When I arrived at the Music Under New York busking spot at the 14th street subway station Salieu Suso, the kora player from Africa, was there. As he was packing up his busking gear and I was setting up mine, he told me about kora playing in Africa. I saw him taking money out of a hole in his kora (which is made of a gourd) and I asked him about this unusual stashing place. He told me that in the old days in his country kora players would sit at court, listening to trials. They would write songs about the trials. In the middle of the trial the court would break session in order to listen to music praising the king. The king and queen would then put money inside the kora. Sometimes they would put jewelery there, too.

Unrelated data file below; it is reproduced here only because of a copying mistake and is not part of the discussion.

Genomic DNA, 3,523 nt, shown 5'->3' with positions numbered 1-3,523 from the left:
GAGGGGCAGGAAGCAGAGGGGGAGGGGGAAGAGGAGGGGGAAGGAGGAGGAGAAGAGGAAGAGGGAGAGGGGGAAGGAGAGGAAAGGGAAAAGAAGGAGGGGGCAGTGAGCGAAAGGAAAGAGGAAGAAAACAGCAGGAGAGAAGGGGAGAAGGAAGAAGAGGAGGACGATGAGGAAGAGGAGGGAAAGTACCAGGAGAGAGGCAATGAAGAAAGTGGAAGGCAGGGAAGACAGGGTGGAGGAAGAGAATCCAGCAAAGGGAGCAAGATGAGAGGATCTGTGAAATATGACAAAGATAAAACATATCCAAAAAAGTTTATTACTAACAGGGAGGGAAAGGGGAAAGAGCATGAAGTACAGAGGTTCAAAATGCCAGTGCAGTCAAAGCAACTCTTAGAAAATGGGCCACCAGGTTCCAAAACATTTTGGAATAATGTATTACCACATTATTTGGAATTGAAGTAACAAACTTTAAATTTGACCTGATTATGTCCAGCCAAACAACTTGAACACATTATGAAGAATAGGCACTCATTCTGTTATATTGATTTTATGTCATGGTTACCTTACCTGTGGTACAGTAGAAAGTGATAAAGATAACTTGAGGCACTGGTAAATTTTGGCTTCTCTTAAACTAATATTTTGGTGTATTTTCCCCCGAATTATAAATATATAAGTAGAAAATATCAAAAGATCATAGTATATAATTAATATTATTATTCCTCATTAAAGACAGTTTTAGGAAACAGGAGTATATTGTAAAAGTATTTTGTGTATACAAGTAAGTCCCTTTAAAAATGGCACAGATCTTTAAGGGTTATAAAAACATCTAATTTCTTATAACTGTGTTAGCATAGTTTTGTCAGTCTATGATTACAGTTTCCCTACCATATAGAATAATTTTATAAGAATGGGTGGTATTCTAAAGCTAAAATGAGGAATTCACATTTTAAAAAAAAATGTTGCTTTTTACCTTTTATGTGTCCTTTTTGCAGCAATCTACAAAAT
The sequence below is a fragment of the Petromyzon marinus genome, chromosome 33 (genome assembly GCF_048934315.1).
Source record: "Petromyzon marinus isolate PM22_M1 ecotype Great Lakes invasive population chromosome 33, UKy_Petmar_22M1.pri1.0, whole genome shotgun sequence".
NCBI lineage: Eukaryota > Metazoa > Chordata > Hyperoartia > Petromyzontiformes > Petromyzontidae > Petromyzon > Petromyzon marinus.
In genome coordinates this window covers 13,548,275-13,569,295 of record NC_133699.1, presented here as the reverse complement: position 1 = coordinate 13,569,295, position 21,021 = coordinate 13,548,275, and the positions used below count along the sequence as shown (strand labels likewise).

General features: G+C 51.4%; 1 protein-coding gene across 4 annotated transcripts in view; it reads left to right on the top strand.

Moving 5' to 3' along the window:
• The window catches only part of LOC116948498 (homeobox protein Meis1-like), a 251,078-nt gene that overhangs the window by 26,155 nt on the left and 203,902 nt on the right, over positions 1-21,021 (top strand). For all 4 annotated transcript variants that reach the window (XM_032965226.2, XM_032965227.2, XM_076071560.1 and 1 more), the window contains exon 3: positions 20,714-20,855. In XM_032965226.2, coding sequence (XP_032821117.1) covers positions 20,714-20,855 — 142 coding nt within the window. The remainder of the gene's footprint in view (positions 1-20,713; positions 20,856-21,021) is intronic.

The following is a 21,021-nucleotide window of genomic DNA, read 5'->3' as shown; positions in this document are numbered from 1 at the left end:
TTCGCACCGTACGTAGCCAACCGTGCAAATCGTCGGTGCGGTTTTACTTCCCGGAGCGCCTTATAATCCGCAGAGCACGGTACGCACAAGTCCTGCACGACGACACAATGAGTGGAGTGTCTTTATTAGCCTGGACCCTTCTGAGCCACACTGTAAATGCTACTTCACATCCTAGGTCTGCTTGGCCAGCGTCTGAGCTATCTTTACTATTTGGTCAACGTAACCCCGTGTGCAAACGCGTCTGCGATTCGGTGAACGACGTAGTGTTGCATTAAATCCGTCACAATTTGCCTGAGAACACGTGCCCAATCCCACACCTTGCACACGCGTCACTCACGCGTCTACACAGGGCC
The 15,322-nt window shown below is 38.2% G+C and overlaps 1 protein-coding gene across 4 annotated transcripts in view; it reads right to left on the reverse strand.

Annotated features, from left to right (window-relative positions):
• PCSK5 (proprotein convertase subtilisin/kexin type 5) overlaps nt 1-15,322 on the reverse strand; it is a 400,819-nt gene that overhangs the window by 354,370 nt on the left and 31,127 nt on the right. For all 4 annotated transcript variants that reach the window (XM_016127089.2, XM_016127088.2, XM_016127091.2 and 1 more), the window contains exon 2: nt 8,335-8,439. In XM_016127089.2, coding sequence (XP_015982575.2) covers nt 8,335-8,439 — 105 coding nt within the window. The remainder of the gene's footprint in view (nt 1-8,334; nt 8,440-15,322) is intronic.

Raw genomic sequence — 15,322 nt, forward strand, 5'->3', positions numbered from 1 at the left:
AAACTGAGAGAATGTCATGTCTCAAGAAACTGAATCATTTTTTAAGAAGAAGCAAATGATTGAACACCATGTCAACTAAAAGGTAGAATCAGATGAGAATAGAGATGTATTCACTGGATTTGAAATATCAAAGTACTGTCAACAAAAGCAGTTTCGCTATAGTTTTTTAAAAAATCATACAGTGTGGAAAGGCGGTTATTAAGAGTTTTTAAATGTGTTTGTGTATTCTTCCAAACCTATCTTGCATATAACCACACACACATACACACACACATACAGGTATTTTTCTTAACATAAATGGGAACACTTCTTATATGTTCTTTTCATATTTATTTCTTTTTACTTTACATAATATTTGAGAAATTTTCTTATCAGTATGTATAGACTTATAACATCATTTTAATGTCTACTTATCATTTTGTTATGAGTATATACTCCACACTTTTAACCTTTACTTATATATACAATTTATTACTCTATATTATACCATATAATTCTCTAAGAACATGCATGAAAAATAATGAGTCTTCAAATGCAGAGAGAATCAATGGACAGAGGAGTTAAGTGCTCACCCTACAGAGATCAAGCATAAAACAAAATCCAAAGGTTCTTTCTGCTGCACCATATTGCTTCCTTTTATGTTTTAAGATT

Salieu told me that the last time he was at his country it wasn’t a nice visit – it was for his mother’s funeral. Six months later his brother had a baby. “It’s like recycling – one soul goes, another comes” he said.
At 3pm the Dagmar alt-rock duo (Meghan & Jim) arrived for their permitted busking spot. Meghan just came from an audition for a musical. Jim told me of a video he made while busking at this spot a while back: he placed a camera facing the audience and let it run as they were busking. Later, he edited numbers into the film, counting how many people passed them by as they were busking. It turned out that during a 4 minute song 400 people passed them by. That’s 100 people per minute. You can’t buy exposure like that.